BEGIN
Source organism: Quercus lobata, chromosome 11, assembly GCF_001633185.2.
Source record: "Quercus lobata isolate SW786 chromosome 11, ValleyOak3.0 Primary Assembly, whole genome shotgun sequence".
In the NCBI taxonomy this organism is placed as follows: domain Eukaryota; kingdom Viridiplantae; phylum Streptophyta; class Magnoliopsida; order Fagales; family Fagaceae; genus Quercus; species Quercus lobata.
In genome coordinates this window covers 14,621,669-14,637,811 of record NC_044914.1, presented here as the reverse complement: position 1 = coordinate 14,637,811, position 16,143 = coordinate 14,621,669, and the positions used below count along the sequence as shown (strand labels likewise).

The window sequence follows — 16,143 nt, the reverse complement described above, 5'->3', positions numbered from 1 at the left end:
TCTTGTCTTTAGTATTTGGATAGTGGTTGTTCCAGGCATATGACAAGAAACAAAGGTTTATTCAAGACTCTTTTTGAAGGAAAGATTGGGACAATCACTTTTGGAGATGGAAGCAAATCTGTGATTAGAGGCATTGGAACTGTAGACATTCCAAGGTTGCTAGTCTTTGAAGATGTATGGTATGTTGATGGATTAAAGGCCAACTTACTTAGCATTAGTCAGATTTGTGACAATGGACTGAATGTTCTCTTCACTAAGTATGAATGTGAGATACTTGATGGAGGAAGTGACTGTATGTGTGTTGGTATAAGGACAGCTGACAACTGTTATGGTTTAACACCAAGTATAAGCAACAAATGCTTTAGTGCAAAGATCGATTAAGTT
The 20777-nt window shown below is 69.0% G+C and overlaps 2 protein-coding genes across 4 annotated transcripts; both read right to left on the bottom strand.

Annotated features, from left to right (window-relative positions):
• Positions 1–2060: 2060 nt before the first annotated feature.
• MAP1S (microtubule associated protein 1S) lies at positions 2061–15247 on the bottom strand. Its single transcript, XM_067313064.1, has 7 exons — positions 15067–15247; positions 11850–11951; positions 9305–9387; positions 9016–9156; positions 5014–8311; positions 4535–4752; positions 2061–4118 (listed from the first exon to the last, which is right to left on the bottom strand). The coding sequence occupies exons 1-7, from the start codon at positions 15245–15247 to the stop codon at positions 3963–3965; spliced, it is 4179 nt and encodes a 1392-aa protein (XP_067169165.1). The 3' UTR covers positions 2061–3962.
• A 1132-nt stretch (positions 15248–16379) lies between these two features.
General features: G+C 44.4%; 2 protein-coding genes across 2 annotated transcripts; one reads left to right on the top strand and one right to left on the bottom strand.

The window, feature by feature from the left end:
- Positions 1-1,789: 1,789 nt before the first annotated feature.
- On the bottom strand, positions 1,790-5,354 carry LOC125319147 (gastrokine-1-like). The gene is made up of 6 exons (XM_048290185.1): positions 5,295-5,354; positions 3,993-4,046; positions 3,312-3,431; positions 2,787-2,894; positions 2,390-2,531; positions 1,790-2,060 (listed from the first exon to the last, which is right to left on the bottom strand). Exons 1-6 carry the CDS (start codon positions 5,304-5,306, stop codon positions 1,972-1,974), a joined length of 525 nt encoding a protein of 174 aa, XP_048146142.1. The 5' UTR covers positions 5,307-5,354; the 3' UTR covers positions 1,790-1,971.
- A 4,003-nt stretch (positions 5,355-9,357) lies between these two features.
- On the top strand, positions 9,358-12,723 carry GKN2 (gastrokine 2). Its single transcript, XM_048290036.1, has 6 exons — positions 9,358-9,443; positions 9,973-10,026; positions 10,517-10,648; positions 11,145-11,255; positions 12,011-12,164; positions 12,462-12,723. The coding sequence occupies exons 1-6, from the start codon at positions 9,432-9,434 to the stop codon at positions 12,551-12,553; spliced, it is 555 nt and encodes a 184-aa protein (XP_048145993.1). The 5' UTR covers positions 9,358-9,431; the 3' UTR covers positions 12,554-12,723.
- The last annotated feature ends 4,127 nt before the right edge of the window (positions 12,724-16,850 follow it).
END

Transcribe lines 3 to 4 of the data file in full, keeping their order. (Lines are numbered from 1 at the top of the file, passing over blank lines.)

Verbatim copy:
In the NCBI taxonomy this organism is placed as follows: domain Eukaryota; kingdom Viridiplantae; phylum Streptophyta; class Magnoliopsida; order Fagales; family Fagaceae; genus Quercus; species Quercus lobata.
In genome coordinates this window covers 14,621,669-14,637,811 of record NC_044914.1, presented here as the reverse complement: position 1 = coordinate 14,637,811, position 16,143 = coordinate 14,621,669, and the positions used below count along the sequence as shown (strand labels likewise).